After months of trying to find a new owner after the Boston Breakers' ownership, Boston Women’s Soccer LLC, informed the league that they could no longer operate the team at the end of the 2017 season, the NWSL began to search for potential buyers.
The league entered into a negotiation period with one group, but the deal to secure the sale prior to the 2018 NWSL College Draft fell short. Thinking they could still save the team by exploring possibilities, the NWSL proceeded with the draft, and the rumors that the Breakers were in trouble only intensified.
Ultimately, as all efforts failed, the NWSL made the decision to cease the club's operations. It was not the route the National Women's Soccer League wanted to take, but in the end, it was the only option.
And for the second time this off-season, the NWSL saw another one of its original franchises fold. Additionally, for the second time, we are left wondering "who wins, and who loses?" just like we were when FC Kansas City folded in November 2017.
Perhaps the ones to benefit from this are the Breakers players themselves in terms of joining financially-stable teams, at least. It may not be under the best of circumstances, however, but the majority of the players who were selected via the Dispersal Draft on Tuesday will play under more professional settings such as Portland, Utah, Chicago, Houston, and Orlando. All of these teams play in MLS-owned stadiums and have access to its facilities.
Even if not all of the NWSL teams are backed by MLS clubs or play in soccer-specific stadiums, they are not in the same dire financial trouble as the Breakers were, as it had been initially reported that the Breakers had missed several payments to the league. How much did the Breakers' financial situation affect the players is not known, however.
The Nine Other NWSL Teams
All teams received a boost to their rosters by adding young talented players from the Breakers, including Rose Lavelle, Savannah McCaskill, Megan Oyster, Alysha Chapman, Julie King, Kyah Simon, to name a few. As the Dispersal Draft took place, it was noticed how deep this Breakers roster was for the 2018 season, full of young and up-and-coming players.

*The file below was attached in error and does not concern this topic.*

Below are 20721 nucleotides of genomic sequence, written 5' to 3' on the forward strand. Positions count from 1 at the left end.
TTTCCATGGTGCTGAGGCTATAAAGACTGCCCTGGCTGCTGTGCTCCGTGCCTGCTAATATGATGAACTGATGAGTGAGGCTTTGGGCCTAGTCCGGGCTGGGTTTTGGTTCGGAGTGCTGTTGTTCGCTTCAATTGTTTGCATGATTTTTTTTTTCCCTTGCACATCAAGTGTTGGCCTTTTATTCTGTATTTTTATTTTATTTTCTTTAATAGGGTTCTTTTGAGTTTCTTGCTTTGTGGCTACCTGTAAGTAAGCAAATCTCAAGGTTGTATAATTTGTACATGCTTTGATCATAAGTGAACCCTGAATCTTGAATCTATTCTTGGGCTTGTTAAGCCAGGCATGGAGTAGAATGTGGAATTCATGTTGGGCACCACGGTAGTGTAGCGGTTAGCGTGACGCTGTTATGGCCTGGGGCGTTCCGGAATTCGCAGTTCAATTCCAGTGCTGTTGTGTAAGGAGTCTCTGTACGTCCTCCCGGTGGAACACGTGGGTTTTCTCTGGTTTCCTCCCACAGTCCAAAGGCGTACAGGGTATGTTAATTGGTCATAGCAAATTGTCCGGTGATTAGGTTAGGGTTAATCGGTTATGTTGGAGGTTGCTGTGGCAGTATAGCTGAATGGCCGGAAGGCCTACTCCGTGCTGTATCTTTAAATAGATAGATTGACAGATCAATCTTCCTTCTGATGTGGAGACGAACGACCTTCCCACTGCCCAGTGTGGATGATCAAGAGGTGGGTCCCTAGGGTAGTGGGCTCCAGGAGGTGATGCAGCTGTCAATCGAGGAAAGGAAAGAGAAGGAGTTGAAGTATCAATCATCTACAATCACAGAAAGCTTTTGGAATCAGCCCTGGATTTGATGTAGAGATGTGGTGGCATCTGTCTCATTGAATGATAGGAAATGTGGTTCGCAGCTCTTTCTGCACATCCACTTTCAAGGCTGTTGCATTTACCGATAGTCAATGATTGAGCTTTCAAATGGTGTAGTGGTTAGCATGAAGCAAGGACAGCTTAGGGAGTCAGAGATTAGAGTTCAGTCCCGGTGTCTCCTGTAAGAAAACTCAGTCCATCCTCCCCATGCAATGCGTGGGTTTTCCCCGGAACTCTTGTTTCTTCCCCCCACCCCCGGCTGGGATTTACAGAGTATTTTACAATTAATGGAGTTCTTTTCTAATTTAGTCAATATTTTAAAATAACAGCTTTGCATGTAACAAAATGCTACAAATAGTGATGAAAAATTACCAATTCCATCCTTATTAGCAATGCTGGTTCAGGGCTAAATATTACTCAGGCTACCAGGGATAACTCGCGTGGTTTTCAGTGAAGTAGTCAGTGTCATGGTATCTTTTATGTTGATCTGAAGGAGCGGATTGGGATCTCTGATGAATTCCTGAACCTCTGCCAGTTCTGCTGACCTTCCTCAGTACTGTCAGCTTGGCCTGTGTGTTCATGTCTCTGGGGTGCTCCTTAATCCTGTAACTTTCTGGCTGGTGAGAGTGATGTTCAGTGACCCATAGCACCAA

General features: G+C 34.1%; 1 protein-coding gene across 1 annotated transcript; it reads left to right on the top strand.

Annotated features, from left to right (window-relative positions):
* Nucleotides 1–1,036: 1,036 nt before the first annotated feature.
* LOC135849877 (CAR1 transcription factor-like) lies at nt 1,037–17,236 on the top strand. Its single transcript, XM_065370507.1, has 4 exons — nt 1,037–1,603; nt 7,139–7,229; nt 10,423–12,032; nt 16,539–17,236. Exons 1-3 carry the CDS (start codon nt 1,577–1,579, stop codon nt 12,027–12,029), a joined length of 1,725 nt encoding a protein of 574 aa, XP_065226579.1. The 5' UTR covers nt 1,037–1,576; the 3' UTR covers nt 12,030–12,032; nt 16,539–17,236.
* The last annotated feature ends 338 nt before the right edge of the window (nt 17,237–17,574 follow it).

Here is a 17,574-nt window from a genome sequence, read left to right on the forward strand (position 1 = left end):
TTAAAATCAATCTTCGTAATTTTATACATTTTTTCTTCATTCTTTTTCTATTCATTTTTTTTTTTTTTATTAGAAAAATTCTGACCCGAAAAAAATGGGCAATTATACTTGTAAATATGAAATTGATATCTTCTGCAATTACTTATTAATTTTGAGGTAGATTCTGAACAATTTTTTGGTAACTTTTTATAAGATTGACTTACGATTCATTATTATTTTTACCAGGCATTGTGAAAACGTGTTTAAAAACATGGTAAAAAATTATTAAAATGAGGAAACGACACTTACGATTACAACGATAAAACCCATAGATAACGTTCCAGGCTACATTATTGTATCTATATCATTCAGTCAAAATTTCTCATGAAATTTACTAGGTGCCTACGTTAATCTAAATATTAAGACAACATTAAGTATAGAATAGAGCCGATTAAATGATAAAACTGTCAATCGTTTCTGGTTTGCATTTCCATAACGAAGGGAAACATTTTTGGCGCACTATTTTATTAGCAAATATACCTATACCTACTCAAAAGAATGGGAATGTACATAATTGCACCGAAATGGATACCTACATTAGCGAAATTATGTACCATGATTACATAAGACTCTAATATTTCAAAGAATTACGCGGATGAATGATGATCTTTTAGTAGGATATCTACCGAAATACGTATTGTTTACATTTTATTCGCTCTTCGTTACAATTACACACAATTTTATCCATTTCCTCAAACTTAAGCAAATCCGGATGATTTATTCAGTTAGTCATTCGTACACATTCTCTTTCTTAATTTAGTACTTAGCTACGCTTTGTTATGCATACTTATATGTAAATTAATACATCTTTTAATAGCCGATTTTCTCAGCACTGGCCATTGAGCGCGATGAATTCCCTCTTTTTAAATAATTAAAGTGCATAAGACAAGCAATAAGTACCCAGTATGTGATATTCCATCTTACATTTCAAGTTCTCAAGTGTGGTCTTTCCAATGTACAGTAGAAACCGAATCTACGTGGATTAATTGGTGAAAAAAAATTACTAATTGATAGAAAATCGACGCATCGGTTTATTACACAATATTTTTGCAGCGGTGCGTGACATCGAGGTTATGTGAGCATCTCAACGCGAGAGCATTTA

Even more, all contracted players (including allocated players) and 2018 College Draft picks selected via the Dispersal Draft will not count against the club’s official 18-20 player roster for the 2018 season. Teams' salary caps will not be affected either as they will not count against the club’s salary cap and housing and auto expenses will not count against the Permitted Team Assistance Cap.
The league may have again salvaged a situation by making sure that the players would still have an opportunity to play for a team in the NWSL. Nevertheless, this is the second time this off-season where a storied franchise had to cease operations. Losing one team was enough, but now having two teams fold in a matter of months does not reflect well on the league at all.
When FC Kansas City folded in November, the league had lined up an owner, Real Salt Lake's Dell Loy Hansen, willing to invest in the NWSL. This time, despite every effort, we saw a team completely fold without an ownership to come to the rescue, leaving its players uncertain about their futures.
In the league's six-year history, three of its original clubs are no longer a part of the league (the Western New York Flash relocated to North Carolina in January 2017).
Adding three to four players to a roster will undoubtedly make every starting spot more competitive. While the roster size will not be affected by the additions, there are only nine teams with eleven starting spots each game.
Basically, there is a lot of players, but not enough teams to guarantee every player playing time. Though players did not wish for the circumstances of Boston, they are still competitive athletes, and they want to play as much as possible.
Head coaches will have quite the time this year evaluating who starts and who does not. Players who were once starters may find themselves coming off the bench.
The Boston Community and Fans
It's never easy to watch a team fold, especially if one is a fan of the NWSL, but this is a big loss for the Boston community. The Boston Breakers have been synonymous with women's professional soccer since the WUSA, the first women's professional league that was created in 2001, and they have been for every women's league since that time (WPS, WPSL, and NWSL that followed).
Though attendance for the Breakers was one of the lowest in the league in 2017 with an average of 2,896 (8th out of 10 teams), there were still Breakers fans in Boston.
The NWSL left the door open for a potential return to the Boston area should an owner be willing. Hopefully, someday, that will the case.